"Well, I was suddenly very scared. I thought maybe... she had done something. I tried to force open the door, but I couldn't. Then I remembered that there was a common bathroom between this bedroom and my son's bedroom. That door has a weaker bolt. I tried through there, and it gave."
"And the room was empty."
"And the bed had been slept in."
"And the balcony door? Was it open?"
"Yes, it was. But she couldn't have climbed down through there. It's a sheer drop to the ground."
"But you have a ladder in your garden shed, don't you?"
"Yes, but the ladder was down there. How could she use it to climb down?"
"Maybe there was somebody who helped her. Maybe somebody used the ladder to climb up, spend the night with her in the room and climb down again."
"Mr Singh! Please!"
"Okay, okay. But all of you seem to believe she was just a child. You need to realize that she was fifteen years old. And we live in a country where girls get married at eleven and have babies by the time they are thirteen."
"I don't care. She was intelligent enough to know what was good for her and what was not."
"Yes, running away from home seems like a very intelligent thing to do."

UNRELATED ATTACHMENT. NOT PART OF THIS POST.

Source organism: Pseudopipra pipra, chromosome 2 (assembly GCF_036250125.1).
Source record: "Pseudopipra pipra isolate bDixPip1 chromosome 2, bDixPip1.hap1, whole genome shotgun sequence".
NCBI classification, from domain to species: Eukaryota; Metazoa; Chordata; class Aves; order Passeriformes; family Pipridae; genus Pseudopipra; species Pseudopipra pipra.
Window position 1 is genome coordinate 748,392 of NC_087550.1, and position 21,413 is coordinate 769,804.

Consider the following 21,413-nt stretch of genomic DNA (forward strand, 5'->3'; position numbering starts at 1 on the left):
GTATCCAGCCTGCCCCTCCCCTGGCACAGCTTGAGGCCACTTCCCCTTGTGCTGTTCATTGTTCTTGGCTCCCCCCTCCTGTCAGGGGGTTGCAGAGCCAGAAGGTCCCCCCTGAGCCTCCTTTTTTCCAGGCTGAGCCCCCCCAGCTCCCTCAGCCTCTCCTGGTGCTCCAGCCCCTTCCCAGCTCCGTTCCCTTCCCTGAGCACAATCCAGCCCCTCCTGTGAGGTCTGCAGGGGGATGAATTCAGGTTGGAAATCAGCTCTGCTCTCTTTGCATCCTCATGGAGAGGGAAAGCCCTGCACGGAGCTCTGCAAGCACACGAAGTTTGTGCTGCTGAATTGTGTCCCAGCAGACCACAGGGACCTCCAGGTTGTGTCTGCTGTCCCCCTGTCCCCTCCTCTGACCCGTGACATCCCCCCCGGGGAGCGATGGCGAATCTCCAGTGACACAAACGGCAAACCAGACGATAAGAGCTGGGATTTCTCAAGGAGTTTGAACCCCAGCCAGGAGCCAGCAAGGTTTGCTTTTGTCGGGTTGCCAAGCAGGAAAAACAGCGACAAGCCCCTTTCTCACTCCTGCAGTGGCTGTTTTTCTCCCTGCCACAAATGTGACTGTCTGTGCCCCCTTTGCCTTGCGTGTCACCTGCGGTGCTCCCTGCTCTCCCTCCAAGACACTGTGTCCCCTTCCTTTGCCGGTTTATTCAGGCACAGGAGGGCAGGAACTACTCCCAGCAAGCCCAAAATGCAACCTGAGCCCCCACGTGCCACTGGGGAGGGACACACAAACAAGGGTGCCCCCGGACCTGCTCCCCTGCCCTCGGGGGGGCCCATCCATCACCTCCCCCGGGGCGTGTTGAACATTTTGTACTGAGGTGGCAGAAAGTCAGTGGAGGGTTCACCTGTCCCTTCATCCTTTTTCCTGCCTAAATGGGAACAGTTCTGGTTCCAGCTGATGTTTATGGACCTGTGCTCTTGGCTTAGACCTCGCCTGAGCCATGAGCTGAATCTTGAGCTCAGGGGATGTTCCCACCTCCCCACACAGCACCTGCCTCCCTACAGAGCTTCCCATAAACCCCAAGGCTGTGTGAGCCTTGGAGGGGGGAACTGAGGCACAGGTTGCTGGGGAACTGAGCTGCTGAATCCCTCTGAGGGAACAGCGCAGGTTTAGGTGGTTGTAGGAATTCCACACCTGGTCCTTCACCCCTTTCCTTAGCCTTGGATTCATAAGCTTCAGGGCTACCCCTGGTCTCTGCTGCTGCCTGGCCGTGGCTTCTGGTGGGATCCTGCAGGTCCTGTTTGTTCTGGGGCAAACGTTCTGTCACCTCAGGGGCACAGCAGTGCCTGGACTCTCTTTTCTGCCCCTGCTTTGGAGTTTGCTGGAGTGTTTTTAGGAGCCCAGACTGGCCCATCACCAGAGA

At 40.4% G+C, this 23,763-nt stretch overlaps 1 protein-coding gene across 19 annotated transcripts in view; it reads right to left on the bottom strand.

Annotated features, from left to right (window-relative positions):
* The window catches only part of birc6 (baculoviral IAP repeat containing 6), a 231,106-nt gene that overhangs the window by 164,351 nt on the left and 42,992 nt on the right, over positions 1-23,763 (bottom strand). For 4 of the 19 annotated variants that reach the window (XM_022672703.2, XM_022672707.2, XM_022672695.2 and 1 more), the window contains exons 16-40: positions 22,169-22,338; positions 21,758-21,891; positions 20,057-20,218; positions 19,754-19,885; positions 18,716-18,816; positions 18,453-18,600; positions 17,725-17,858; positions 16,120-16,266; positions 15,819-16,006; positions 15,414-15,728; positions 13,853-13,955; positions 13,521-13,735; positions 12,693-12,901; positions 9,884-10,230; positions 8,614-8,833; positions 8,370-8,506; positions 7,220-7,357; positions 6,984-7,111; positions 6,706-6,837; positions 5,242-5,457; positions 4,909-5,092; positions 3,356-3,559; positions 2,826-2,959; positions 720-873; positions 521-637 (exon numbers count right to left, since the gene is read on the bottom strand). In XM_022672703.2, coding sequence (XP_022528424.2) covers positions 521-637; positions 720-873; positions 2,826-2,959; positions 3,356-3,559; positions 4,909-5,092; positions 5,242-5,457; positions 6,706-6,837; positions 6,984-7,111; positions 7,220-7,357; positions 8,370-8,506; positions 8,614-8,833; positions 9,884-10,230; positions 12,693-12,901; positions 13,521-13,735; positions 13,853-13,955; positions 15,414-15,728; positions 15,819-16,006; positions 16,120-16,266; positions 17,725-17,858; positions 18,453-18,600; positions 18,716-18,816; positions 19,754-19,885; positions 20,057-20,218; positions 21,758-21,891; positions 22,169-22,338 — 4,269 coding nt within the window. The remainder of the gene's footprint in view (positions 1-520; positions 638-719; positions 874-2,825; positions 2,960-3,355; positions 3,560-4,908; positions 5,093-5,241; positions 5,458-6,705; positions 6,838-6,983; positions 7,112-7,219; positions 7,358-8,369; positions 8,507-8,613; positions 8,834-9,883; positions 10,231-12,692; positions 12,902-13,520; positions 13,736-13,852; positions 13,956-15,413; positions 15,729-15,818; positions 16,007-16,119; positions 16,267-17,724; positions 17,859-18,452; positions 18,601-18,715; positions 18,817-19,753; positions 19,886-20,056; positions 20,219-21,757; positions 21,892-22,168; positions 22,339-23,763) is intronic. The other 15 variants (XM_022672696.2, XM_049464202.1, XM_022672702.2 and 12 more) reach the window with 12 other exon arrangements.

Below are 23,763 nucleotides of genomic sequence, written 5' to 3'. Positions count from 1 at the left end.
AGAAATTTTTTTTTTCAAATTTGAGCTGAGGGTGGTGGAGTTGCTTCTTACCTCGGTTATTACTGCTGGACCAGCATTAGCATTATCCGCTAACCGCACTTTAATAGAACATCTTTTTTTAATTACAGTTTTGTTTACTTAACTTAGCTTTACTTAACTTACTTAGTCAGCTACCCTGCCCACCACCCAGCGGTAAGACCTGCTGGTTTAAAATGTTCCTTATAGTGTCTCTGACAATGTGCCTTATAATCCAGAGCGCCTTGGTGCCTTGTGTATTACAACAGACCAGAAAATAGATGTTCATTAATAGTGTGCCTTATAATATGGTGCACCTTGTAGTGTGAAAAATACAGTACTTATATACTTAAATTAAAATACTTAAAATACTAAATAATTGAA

"She had her reasons."
"Yes, so you tell me. We'll come to that in a while. So where was it that you found the note?"
"On the bedside table."
"And this is the note? "I'm leaving. I don't want you to suffer because of me. Sammy. P.S. - I've borrowed two books."
"What did she mean - suffer?"
"My sister and her husband are - well, possessive. They wouldn't have forgiven me for not telling them she was staying with me."
"Well, her leaving seems to have had the same effect anyway."
"Yes. I suppose she was hoping it wouldn't."
"Did you find any money missing after she left?"
"No, I didn't. But then I hardly keep any money at home."
"Was there anything else missing - jewellery, other valuables?"
"No. Only the books."
"Ah. The ones she mentioned in the note. Which ones?"
"Anna Karenina. And Pamuk's The Black Book."
"Pretty heavy for a girl her age. Was she a reader then, our Sharmishta?"
"Yes, she loves reading. And she has also recently started writing."
"What was she writing? Stories? Poems?"
"A bit of everything, I think. And she has kept a diary since she was eleven."
"Yes, I've seen them. She has taken the last two with her, though."
"Mira and Ankur showed you her diaries?"
"Are you surprised? They are prepared to do anything to get her back."
"I suppose I'm not surprised. They never did understand her."
"What does that have to do with showing me her diary?"
"She really values her privacy. If I had been in Mira's place, I wouldn't have shown her diaries to anybody."
"They don't really have anything particularly private in them, you know."
"That's not the point. Letting a complete stranger go through them is like..."
"I understand. But obviously I had no choice - going through other people's lives is my job. Anyway, the fact that she took the last two years' diaries proves that she knew somebody would go through them."
"Yes, I suppose that's true. She knew her parents well enough."